Even with the emotional weight of The Trip, I was not expecting this deep a sentiment from The Trip to Italy. But there’s still plenty of moments for good fun. I loved the way The Trip to Italy builds on the constant one-upmanship between Brydon and Coogan by moving their imitation game to the next level through impersonations of Michael Caine’s cast mates from The Dark Knight Rises. This moment is another smart take on the viral clip from the first film by rendering their versatile voices inert against the less understood villain of that film. There’s also plenty of sharp lines, such as Coogan’s assessment of Jude law as having, “…that really young, bald, look,” or painfully accurate observations like how Brydon is perfect for a role because, “…you’re totally unknown in America, which is what they want.”

The stunning backdrop is kept fresh with lively camera movements.

The stunning backdrop is kept fresh with lively camera movements.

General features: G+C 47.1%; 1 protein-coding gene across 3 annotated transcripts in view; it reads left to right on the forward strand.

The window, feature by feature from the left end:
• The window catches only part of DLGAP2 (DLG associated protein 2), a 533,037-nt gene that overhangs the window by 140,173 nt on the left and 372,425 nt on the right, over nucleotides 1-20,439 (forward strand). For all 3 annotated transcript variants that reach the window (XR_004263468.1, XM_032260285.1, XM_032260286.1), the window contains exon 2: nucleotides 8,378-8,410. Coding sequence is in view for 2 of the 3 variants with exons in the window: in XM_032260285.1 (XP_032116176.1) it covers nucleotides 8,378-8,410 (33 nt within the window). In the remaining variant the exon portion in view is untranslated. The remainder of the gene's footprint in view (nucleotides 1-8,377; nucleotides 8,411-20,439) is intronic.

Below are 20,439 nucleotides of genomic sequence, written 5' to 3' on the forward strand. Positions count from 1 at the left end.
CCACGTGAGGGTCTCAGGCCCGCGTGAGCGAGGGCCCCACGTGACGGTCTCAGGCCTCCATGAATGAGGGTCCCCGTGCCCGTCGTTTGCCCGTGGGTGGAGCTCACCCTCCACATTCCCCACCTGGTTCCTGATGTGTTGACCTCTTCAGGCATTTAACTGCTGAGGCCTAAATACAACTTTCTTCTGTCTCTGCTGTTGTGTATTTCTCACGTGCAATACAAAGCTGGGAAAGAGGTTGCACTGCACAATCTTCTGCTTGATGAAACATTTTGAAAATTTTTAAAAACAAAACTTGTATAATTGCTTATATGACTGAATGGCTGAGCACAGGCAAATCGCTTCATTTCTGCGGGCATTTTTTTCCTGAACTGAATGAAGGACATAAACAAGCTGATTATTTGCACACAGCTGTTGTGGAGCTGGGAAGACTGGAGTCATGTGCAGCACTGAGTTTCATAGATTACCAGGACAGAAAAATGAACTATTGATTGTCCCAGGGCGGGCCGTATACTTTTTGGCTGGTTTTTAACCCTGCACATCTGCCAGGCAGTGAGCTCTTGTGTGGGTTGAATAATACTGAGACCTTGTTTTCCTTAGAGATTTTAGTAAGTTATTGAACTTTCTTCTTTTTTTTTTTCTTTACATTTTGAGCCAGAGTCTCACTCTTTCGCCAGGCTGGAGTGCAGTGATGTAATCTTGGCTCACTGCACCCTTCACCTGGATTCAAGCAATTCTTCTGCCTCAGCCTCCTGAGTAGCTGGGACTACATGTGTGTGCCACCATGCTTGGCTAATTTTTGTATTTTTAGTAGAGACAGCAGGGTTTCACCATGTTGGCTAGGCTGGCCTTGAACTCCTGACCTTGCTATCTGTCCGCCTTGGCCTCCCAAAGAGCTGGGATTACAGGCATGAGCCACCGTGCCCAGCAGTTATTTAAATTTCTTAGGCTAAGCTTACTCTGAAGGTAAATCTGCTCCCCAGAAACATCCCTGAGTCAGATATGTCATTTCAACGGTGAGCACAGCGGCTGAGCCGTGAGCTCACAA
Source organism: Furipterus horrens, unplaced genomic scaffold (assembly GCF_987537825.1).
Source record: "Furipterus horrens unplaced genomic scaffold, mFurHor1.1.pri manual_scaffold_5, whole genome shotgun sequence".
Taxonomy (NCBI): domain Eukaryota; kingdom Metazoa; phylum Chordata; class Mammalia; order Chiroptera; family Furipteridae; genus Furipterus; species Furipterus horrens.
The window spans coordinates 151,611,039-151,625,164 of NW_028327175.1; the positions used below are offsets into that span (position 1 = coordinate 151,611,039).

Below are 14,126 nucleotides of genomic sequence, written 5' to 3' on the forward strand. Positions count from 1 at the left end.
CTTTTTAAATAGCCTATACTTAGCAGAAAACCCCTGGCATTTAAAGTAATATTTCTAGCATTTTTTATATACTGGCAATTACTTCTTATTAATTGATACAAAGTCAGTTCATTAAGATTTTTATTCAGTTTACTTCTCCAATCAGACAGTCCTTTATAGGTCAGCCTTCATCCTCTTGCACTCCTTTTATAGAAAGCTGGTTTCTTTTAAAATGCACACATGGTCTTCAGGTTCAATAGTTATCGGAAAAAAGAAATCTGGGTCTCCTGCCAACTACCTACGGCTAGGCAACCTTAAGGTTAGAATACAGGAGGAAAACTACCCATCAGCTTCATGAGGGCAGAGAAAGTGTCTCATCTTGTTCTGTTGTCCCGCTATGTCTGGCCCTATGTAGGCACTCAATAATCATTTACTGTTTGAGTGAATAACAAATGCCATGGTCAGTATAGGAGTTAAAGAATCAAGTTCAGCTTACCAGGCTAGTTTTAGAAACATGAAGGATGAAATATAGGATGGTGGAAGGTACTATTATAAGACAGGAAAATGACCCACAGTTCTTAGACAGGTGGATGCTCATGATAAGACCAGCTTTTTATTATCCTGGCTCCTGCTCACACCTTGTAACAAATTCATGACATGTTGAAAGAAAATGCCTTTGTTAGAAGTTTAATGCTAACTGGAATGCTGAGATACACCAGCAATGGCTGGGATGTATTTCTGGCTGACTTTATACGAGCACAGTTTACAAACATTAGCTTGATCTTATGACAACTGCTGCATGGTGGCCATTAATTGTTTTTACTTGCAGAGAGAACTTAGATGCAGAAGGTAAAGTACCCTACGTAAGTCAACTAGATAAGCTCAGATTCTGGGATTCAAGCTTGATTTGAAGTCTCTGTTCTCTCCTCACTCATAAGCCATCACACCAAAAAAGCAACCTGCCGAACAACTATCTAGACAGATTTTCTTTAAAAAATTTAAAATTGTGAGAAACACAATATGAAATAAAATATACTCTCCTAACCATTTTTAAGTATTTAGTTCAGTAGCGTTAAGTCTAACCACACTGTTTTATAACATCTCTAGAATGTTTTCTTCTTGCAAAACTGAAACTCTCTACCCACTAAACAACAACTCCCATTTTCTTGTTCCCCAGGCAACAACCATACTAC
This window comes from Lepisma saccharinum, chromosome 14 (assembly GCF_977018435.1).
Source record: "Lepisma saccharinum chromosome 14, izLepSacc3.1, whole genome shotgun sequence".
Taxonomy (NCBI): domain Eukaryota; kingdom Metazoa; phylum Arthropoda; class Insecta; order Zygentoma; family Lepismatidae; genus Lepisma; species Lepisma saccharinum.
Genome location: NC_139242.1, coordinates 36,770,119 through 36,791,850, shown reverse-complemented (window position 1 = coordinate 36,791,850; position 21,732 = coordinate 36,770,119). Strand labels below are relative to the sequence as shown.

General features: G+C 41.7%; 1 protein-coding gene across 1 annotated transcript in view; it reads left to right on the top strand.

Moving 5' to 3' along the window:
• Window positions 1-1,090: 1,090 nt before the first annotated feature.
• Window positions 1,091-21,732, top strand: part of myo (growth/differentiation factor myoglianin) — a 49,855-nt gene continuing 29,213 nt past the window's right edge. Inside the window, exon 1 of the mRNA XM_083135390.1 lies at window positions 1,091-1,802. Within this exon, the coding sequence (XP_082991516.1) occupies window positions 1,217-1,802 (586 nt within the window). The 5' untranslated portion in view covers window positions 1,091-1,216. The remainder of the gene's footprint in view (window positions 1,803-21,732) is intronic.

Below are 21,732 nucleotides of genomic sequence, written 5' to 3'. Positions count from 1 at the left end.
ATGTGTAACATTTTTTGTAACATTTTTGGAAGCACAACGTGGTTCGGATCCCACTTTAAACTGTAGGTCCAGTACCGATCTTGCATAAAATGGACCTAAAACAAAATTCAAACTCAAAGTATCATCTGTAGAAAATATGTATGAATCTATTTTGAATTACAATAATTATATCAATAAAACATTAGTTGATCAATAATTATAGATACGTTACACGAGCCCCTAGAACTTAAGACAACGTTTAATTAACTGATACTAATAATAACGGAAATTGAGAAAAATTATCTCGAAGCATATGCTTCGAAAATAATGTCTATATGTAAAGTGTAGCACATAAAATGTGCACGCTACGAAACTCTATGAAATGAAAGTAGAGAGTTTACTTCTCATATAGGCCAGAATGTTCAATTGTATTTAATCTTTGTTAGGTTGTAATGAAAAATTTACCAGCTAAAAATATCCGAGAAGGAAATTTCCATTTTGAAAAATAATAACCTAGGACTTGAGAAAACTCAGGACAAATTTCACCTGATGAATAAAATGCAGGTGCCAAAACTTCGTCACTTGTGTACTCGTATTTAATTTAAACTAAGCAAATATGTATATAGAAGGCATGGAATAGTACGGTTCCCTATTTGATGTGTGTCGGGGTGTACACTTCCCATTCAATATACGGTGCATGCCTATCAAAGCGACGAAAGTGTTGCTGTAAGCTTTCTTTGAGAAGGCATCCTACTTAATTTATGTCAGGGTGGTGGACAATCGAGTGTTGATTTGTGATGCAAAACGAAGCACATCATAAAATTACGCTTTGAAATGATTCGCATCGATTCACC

While the twin engines of drama and comedy build from their failures, Winterbottom sets their ongoing conversation against a beautiful backdrop. It’s one thing to put two attractive leads in front of some stunning scenery and let them do their thing. But Winterbottom, along with cinematographer James Clarke, creates visuals every bit as dynamic as the conversation they’re focused on. As emotions rise and fall the camera jumps between helicopter shots of the duo’s vehicle before cutting back to earth for medium shots when they cool off. They even find a way to make those shots of Brydon confronting himself in a mirror feel fresh with slight variations of lighting that make the Brydon and his reflection look different.

That visual sums up The Trip to Italy very well. Even when they’re trying to be honest with themselves, Brydon and Coogan can’t help but reach back to their comedic rivalry and slip into old roles. Winterbottom’s film sometimes wanders a bit too much, especially when it comes to Coogan’s family issues that disappear and reappear suddenly. But that wandering is part of the appeal of The Trip and its sequel. If Brydon and Coogan are ever really happy then they might settle on a destination, and The Trip to Italy shows there’s still plenty of pathos left in their bickering.

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Tail - The Trip to ItalyThe Trip to Italy (2014)

Screenplay written and directed by Michael Winterbottom.
Starring Rob Brydon and Steve Coogan.

Posted by Andrew